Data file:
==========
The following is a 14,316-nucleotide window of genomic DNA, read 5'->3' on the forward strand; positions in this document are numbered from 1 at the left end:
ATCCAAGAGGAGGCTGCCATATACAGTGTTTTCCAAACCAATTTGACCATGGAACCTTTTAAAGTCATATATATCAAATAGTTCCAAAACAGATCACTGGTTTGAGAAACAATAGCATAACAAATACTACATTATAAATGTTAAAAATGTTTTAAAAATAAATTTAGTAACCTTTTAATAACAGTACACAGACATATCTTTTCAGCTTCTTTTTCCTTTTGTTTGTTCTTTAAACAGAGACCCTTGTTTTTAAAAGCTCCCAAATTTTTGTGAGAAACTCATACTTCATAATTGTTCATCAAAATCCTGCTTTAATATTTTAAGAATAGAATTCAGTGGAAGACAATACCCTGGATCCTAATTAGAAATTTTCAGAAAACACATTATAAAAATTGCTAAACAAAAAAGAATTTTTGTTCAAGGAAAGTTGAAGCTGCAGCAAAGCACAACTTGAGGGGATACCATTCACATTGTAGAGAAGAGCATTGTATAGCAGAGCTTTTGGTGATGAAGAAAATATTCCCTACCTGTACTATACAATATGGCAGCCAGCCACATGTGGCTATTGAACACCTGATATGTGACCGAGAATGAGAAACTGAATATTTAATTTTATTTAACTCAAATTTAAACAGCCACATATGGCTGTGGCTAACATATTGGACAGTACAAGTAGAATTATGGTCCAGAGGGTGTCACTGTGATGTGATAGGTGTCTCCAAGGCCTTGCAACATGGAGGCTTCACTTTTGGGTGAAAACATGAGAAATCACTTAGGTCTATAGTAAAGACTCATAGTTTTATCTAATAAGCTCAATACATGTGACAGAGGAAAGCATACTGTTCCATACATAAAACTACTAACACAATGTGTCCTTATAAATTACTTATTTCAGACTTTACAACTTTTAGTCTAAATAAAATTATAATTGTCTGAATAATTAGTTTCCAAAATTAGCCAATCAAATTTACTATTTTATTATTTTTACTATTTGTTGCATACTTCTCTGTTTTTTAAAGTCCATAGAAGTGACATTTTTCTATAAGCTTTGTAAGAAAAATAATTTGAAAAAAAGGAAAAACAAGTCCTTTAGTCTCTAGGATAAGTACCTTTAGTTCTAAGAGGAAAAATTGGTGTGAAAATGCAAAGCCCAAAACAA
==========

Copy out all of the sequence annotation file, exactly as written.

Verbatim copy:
The following is a 14,316-nucleotide window of genomic DNA, read 5'->3' on the forward strand; positions in this document are numbered from 1 at the left end:
ATCCAAGAGGAGGCTGCCATATACAGTGTTTTCCAAACCAATTTGACCATGGAACCTTTTAAAGTCATATATATCAAATAGTTCCAAAACAGATCACTGGTTTGAGAAACAATAGCATAACAAATACTACATTATAAATGTTAAAAATGTTTTAAAAATAAATTTAGTAACCTTTTAATAACAGTACACAGACATATCTTTTCAGCTTCTTTTTCCTTTTGTTTGTTCTTTAAACAGAGACCCTTGTTTTTAAAAGCTCCCAAATTTTTGTGAGAAACTCATACTTCATAATTGTTCATCAAAATCCTGCTTTAATATTTTAAGAATAGAATTCAGTGGAAGACAATACCCTGGATCCTAATTAGAAATTTTCAGAAAACACATTATAAAAATTGCTAAACAAAAAAGAATTTTTGTTCAAGGAAAGTTGAAGCTGCAGCAAAGCACAACTTGAGGGGATACCATTCACATTGTAGAGAAGAGCATTGTATAGCAGAGCTTTTGGTGATGAAGAAAATATTCCCTACCTGTACTATACAATATGGCAGCCAGCCACATGTGGCTATTGAACACCTGATATGTGACCGAGAATGAGAAACTGAATATTTAATTTTATTTAACTCAAATTTAAACAGCCACATATGGCTGTGGCTAACATATTGGACAGTACAAGTAGAATTATGGTCCAGAGGGTGTCACTGTGATGTGATAGGTGTCTCCAAGGCCTTGCAACATGGAGGCTTCACTTTTGGGTGAAAACATGAGAAATCACTTAGGTCTATAGTAAAGACTCATAGTTTTATCTAATAAGCTCAATACATGTGACAGAGGAAAGCATACTGTTCCATACATAAAACTACTAACACAATGTGTCCTTATAAATTACTTATTTCAGACTTTACAACTTTTAGTCTAAATAAAATTATAATTGTCTGAATAATTAGTTTCCAAAATTAGCCAATCAAATTTACTATTTTATTATTTTTACTATTTGTTGCATACTTCTCTGTTTTTTAAAGTCCATAGAAGTGACATTTTTCTATAAGCTTTGTAAGAAAAATAATTTGAAAAAAAGGAAAAACAAGTCCTTTAGTCTCTAGGATAAGTACCTTTAGTTCTAAGAGGAAAAATTGGTGTGAAAATGCAAAGCCCAAAACAA